Cruel Seas, Products

New: Cruel Seas Starter Set and Special Miniature

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Cruel Seas Starter Set

The Cruel Seas Starter Set contains everything you need to command your flotilla in this fast-paced 1/300th scale tabletop game

There was much confusion in the dogfight that was a WW2 motor torpedo boat battle. Poor visibility, gunfire, smoke and noise could overwhelm the senses of even experienced captains. In ‘Cruel Seas’, things are rather more predictable whilst ensuring the best-laid plans can go awry at the last minute…

The Cruel Seas boxed game, ‘Strike Fast, Strike Hard!’, contains:

  • A4 softback rulebook
  • A4 quick start guide with painting guides and flags
  • 6 x Plastic Vosper Motor Torpedo Boats
  • 4 x plastic E-boats
  • 1 x set of plastic torpedo markers
  • 1 x set of plastic plume markers
  • 1 x A0 double-sided battle mat
  • 3x die-cut punchboards – double sided and full colour (islands, sandbars, rulers, mine markers, game tokens, lighthouse, aircraft, etc)
  • Ship data-cards for Vosper MTBs, E-boats and a merchant ship
  • Wake markers
  • Fleet order chits (Royal Navy and Kriegsmarine)
  • Set of game dice (D10 & D6)


FREE Special Miniature

As with many of our Bolt Action range of books if you order direct from our webstore you will receive a fantastically crafted model and Cruel Seas is no exception! Warlord sculptor Marco has produced this iconic piece, the conning tower of a German U-Boat breaking the surface…

Discover more Cruel Seas

You can discover more of the upcoming Cruel Seas range of miniatures by visiting the webstore here:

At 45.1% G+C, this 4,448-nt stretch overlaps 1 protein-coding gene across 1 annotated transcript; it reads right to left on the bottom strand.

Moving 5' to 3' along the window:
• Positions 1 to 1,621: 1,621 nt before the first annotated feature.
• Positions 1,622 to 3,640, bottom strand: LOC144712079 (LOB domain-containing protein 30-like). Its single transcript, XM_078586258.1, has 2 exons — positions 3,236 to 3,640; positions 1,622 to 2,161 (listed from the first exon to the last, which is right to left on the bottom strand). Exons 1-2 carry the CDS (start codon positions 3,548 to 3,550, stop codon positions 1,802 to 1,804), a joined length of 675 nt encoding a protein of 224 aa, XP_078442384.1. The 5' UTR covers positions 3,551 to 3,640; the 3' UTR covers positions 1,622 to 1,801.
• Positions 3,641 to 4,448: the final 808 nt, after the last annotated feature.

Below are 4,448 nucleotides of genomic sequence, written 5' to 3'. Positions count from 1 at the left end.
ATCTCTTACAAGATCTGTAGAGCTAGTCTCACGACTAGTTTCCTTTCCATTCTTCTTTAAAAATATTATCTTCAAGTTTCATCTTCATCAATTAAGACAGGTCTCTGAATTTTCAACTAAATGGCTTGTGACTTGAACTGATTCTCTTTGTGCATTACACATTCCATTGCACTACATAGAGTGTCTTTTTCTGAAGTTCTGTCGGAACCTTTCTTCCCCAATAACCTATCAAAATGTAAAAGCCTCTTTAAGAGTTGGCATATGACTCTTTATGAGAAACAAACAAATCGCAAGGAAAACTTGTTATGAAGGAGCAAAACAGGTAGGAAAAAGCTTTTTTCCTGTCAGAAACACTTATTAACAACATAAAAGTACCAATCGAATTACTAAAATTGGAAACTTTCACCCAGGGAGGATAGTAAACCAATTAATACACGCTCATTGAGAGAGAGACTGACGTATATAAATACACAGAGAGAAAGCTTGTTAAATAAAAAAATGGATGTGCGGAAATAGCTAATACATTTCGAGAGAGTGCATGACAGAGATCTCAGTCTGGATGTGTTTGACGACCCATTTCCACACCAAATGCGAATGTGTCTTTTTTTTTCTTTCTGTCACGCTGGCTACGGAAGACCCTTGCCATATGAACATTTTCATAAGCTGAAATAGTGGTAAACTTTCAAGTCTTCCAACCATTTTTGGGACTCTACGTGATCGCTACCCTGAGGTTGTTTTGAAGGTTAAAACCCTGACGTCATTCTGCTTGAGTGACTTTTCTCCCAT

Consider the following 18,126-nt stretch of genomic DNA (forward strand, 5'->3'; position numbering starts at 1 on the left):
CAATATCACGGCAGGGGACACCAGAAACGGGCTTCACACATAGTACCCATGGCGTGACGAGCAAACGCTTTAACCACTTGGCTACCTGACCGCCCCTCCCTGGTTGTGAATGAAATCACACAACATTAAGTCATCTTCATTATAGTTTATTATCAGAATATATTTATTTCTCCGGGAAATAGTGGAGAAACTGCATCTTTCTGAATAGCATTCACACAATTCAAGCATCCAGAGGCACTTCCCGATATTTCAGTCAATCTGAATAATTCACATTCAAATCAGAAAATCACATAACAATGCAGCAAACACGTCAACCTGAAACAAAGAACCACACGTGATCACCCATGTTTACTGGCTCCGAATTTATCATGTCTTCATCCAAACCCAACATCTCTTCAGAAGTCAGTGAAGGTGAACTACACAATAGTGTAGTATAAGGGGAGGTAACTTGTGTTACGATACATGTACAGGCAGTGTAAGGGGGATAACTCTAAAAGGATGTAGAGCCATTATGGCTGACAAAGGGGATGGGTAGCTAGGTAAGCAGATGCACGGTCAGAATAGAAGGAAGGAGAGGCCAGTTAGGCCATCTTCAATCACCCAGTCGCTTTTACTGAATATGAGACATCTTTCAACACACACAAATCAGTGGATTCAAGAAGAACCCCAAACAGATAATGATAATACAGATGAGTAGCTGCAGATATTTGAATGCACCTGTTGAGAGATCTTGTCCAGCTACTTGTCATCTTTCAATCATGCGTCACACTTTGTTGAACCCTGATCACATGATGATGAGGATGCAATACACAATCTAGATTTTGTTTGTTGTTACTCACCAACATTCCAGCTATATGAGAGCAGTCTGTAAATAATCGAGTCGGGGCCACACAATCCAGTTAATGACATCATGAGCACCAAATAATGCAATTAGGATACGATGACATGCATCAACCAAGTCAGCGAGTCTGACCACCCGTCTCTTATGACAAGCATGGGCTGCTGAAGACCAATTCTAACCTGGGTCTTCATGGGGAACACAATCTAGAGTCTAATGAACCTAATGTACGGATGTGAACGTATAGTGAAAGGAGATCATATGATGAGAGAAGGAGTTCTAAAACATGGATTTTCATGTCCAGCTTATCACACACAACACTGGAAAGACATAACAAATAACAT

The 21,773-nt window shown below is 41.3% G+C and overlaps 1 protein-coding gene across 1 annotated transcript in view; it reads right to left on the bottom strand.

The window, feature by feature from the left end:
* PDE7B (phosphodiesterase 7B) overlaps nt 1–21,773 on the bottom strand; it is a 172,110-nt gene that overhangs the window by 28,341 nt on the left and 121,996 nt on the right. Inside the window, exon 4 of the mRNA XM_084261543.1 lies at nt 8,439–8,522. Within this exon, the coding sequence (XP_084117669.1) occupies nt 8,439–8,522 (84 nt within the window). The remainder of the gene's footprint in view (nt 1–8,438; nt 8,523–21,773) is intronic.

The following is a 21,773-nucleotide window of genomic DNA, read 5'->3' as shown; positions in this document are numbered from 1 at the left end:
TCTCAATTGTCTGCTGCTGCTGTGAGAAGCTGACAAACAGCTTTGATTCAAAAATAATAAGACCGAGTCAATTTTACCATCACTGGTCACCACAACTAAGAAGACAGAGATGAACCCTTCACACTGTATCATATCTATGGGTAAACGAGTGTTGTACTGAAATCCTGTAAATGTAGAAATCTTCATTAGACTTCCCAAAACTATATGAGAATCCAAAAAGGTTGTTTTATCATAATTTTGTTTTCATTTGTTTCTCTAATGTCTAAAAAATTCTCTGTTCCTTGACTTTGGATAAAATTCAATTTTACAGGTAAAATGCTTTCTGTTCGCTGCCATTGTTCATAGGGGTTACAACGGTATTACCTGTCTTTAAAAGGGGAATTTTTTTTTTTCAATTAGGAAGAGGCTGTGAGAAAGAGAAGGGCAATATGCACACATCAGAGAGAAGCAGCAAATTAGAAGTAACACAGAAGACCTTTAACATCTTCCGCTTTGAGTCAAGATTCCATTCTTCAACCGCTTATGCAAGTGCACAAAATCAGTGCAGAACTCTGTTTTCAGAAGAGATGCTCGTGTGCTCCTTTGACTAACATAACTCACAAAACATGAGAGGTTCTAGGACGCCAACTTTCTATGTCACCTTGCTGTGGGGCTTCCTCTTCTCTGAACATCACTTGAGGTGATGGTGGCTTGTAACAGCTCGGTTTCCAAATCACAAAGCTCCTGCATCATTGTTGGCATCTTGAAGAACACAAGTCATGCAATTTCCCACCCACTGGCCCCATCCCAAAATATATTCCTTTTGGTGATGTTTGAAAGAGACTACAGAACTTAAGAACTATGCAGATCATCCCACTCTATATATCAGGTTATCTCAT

View the Cruel Seas Collection


Keep up to date with the latest information on upcoming releases and what’s happening in the community by joining and liking the Cruel Seas Facebook group here:

Visit the Facebook group

Quote from ‘Gunboat 658‘ p183
As soon as schooner number two realized he was receiving our complete broadside, he opened up at us with everything he had, I picked out a 40-mm for’d and a multiple 20-mm aft and told the pom-pom and twin Oerlikon to knock them out. The noise was deafening and incessant, and the smell of smoke, hot metal, grease and cordite mingled with the ever-present tang of exhaust fumes. Suddenly I found myself cheering, Watt at the 6-pounder had been crashing shell after shell into the schooner’s hull and now he changed his aim to its high poop-deck aft. A vivid flash was followed by the boom of an explosion. Ammunition spouted skywards like a set piece of fireworks at the Crystal Place.
The coxswain continued his scathing commentary on German gunnery and training methods, “I reckon they don’t do any drill, sir; perhaps they haven’t got bastards for gunnery Officers like we ‘ave!”